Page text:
Lives Well Lived

There are several individuals I wished I’d have met and had lengthy conversations with.  Unfortunately all are now deceased.  They include:  Henri Pirenne, Fr. Pierre Teilhard de Chardin, Josephine Baker, and Albert Camus.  All have strong ties to France and Walloonia, although Baker was born in America.  I guess that makes me a bit of a francophile.  I served an LDS mission in the Franco-Belgian Mission in the 60s and fell in love with France and the French.

Belgian medievalist Henri Pirenne

Belgian medievalist Henri Pirenne

While I was on my Mormon mission I read several of the works of Henri Pirenne (1862-1935), a leading Belgian medievalist.  But Pirenne was more than an historian, he was a Belgian patriot and a man of deep convictions.  During World War I he was arrested by the Germans and subsequently incarcerated, denied access to books.  During this period, he wrote his opus — A History of Europe — which is a broad-brush study of the social, political, and economic trends of the European Middle Ages.  At the conclusion of WWI, Pirenne stopped writing on his prison masterpiece.  After Pirenne’s death, his son discovered the manuscript and had it published.  The English translation appeared in 1956.  The two volume oeuvre stands as an incredible intellectual achievement, given his lack of access to written references.

I recently came upon references to the work of Jesuit priest, paleontologist, and philosopher Pierre Teilhard de Chardin (1881-1955).  In an effort to reconcile his Catholic belief structure with the truths of science, particularly evolution, Fr. Teilhard developed a particularly noteworthy creation theory, one that jettisoned the Book of Genesis in favor of a more scientific explanation of the earth’s development.  In a posthumously published book (1955; English 1959), he suggested that the Earth is evolving toward self-consciousness (sentience?); that collectively we and our technology are that process.  For Fr. Teilhard, as mankind organizes itself into increasingly complex social networks, the Earth will increase in awareness until it reaches the Omega Point, which he saw as the apex of history.  He is today highly regarded as the patron saint of the Internet.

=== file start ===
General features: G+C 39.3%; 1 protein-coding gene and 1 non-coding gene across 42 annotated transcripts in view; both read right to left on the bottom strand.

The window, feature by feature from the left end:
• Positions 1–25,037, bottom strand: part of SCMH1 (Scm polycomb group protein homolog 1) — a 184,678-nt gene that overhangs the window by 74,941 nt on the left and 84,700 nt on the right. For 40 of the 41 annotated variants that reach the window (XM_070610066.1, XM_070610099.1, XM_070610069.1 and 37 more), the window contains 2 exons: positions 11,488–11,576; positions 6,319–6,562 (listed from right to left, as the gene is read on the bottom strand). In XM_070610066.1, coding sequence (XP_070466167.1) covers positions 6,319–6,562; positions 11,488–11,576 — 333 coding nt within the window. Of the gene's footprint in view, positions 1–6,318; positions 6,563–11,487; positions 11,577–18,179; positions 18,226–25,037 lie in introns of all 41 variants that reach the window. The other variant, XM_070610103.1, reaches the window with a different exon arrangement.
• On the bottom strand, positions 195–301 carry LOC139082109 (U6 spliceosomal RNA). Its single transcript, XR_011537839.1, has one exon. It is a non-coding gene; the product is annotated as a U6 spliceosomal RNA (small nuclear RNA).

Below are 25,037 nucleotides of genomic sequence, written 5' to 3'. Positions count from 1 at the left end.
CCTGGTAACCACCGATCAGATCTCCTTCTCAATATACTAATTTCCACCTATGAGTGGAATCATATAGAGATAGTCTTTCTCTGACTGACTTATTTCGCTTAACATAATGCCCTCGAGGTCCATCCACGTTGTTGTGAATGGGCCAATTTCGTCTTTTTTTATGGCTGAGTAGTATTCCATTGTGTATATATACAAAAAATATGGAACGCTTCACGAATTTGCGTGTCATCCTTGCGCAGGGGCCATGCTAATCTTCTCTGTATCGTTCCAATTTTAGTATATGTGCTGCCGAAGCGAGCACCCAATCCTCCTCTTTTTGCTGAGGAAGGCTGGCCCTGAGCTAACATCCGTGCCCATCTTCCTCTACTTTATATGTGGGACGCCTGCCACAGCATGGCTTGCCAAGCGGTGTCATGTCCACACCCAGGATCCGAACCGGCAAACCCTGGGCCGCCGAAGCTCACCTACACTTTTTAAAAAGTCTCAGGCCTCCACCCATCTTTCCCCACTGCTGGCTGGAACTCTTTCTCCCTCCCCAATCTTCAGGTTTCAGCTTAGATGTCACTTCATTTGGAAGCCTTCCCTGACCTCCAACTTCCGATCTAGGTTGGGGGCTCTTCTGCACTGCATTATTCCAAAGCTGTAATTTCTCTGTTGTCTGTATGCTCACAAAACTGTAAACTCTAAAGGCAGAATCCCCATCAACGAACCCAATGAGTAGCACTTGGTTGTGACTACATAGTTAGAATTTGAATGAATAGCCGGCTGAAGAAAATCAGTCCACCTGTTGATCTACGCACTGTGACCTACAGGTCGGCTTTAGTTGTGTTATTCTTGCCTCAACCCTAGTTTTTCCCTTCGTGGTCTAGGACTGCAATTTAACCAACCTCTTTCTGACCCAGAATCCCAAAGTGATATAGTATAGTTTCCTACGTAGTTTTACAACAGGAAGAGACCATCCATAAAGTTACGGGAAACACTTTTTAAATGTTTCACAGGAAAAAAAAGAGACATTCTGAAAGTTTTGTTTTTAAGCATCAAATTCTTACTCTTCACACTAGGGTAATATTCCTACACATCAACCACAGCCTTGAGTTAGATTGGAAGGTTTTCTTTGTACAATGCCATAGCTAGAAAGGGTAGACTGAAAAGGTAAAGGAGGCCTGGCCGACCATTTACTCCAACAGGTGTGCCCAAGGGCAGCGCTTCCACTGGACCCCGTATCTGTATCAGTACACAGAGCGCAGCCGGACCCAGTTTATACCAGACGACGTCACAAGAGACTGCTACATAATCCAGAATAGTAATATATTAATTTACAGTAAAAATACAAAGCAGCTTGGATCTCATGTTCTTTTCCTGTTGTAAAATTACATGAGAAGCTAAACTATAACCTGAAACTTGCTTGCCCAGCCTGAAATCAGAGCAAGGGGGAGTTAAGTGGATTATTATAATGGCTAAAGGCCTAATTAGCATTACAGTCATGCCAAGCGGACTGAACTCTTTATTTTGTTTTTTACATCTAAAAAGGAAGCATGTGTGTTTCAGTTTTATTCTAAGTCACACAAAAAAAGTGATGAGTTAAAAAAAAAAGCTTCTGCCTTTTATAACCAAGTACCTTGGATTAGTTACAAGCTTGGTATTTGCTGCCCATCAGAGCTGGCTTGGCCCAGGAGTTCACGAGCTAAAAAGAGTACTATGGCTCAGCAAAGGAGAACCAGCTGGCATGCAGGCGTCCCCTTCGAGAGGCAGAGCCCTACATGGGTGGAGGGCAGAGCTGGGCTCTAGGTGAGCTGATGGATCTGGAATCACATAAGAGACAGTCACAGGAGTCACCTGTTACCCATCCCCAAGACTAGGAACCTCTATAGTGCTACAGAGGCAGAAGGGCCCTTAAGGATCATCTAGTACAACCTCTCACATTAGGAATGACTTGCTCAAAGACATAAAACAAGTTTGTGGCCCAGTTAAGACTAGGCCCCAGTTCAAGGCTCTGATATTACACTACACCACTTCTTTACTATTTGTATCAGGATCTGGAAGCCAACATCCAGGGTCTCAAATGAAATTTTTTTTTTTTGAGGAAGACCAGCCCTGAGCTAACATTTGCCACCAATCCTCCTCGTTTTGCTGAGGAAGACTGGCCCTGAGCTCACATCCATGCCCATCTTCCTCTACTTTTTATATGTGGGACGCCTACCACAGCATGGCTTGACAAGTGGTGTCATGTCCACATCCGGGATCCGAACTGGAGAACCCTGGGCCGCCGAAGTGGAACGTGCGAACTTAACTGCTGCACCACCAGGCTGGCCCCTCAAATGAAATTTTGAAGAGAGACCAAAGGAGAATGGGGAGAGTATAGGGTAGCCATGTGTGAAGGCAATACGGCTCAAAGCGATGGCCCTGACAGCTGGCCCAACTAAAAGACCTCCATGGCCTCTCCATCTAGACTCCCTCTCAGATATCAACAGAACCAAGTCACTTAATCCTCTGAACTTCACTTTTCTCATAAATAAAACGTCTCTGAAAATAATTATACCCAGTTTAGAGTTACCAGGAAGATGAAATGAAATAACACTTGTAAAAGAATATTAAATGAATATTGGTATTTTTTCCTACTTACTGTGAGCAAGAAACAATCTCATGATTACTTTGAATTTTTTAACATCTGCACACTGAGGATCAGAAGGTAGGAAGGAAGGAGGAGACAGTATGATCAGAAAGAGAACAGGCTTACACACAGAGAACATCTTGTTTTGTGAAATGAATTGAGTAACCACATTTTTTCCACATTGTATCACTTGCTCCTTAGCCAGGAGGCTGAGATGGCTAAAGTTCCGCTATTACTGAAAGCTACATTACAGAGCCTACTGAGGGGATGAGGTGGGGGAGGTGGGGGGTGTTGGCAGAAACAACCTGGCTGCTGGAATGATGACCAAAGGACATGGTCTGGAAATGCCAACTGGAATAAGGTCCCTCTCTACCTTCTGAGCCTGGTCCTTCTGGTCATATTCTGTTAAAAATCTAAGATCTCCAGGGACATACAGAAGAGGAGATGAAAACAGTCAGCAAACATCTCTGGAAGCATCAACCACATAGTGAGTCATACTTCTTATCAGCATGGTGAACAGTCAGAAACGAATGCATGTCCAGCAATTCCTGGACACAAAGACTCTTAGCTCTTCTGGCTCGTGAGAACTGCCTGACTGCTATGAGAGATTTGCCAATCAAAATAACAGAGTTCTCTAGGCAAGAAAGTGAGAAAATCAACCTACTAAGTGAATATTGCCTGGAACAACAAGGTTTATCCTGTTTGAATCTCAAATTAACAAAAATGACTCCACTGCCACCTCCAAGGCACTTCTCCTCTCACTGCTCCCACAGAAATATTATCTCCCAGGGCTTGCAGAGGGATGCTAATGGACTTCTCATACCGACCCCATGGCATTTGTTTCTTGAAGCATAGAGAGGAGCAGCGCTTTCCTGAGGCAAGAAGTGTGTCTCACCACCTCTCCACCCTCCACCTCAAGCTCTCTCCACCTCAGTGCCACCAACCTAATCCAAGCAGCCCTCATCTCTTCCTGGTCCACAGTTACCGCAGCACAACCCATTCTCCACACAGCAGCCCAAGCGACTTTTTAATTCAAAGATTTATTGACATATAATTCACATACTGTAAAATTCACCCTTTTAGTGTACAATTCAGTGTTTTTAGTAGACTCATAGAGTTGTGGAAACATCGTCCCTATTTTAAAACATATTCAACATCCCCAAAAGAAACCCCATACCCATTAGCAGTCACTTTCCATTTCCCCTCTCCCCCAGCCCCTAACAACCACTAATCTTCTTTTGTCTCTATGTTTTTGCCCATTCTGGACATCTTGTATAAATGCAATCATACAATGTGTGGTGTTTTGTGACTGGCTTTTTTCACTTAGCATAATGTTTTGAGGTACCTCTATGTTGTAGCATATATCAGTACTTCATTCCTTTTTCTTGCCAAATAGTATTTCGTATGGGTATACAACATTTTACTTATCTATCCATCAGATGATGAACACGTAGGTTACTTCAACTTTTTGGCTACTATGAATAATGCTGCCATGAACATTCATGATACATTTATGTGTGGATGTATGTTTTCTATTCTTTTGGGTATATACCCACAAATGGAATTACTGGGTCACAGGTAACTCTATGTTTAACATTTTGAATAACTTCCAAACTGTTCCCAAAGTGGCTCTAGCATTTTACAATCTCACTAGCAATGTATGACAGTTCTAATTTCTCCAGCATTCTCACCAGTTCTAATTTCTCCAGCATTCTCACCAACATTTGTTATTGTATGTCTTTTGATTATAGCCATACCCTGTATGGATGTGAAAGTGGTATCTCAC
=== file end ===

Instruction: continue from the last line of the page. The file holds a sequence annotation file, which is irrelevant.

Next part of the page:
Pierre Teilhard de Chardin postmark

Pierre Teilhard de Chardin postmark

The most flamboyant individual on my list is Josephine Baker (1906-1975), an African-American born in St. Louis.  Baker dropped out of school at age 12 and lived for a time as a street urchin.  Her street-corner dancing attracted attention, and at the age of 15 she started appearing in vaudeville shows.  She eventually headed to New York City where she was in the chorus of popular Broadway revues.  In 1925, whe opened in Paris, where she became an instant success for her erotic dancing.  She became a French citizen in 1937.  Josephine lived a life that in many ways was stranger than fiction.  Her accomplishments included:  (1) being the first African American to star in a major motion picture; (2) being a noted leader of the civil rights movement in the United States; (3) assisting the French Resistance during WWII; (4) being a muse to Earnest Hemingway, F Scott Fitzgerald, Pablo Picasso, and Christian Dior; and (5) adopting 12 multi-ethnic orphans, whom she called the “Rainbow Tribe.”  In 1951, she was refused service at New York’s Stork Club.  Actress Grace Kelly, who was at the club at the time, rushed over to Baker, took her by the arm and the entourages stormed out.  The two women became fast friends.